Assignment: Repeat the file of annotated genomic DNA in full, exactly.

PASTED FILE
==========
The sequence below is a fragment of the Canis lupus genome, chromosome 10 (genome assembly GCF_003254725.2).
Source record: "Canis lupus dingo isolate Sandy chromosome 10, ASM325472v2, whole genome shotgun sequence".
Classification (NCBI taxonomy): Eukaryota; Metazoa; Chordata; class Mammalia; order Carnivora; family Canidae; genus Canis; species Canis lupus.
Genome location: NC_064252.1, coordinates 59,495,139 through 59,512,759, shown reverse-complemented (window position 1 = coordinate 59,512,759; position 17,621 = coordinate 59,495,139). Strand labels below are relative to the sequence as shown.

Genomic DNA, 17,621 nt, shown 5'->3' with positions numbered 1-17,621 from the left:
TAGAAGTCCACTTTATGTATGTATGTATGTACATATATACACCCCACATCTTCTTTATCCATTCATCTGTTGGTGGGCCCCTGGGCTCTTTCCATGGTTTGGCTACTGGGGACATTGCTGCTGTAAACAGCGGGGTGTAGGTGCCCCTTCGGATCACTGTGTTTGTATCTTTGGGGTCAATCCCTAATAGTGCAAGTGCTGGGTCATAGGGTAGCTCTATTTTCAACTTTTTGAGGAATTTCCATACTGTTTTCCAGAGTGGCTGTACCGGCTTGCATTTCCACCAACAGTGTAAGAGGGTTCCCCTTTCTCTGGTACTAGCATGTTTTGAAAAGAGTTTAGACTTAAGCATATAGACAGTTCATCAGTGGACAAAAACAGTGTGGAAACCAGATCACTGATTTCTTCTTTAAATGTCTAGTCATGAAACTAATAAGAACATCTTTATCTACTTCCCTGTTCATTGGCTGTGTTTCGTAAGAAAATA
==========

The sequence below is a fragment of the Canis lupus genome, chromosome 10 (genome assembly GCF_003254725.2).
Source record: "Canis lupus dingo isolate Sandy chromosome 10, ASM325472v2, whole genome shotgun sequence".
Classification (NCBI taxonomy): Eukaryota; Metazoa; Chordata; class Mammalia; order Carnivora; family Canidae; genus Canis; species Canis lupus.
Genome location: NC_064252.1, coordinates 59,495,139 through 59,512,759, shown reverse-complemented (window position 1 = coordinate 59,512,759; position 17,621 = coordinate 59,495,139). Strand labels below are relative to the sequence as shown.

Genomic DNA, 17,621 nt, shown 5'->3' with positions numbered 1-17,621 from the left:
TAGAAGTCCACTTTATGTATGTATGTATGTACATATATACACCCCACATCTTCTTTATCCATTCATCTGTTGGTGGGCCCCTGGGCTCTTTCCATGGTTTGGCTACTGGGGACATTGCTGCTGTAAACAGCGGGGTGTAGGTGCCCCTTCGGATCACTGTGTTTGTATCTTTGGGGTCAATCCCTAATAGTGCAAGTGCTGGGTCATAGGGTAGCTCTATTTTCAACTTTTTGAGGAATTTCCATACTGTTTTCCAGAGTGGCTGTACCGGCTTGCATTTCCACCAACAGTGTAAGAGGGTTCCCCTTTCTCTGGTACTAGCATGTTTTGAAAAGAGTTTAGACTTAAGCATATAGACAGTTCATCAGTGGACAAAAACAGTGTGGAAACCAGATCACTGATTTCTTCTTTAAATGTCTAGTCATGAAACTAATAAGAACATCTTTATCTACTTCCCTGTTCATTGGCTGTGTTTCGTAAGAAAATA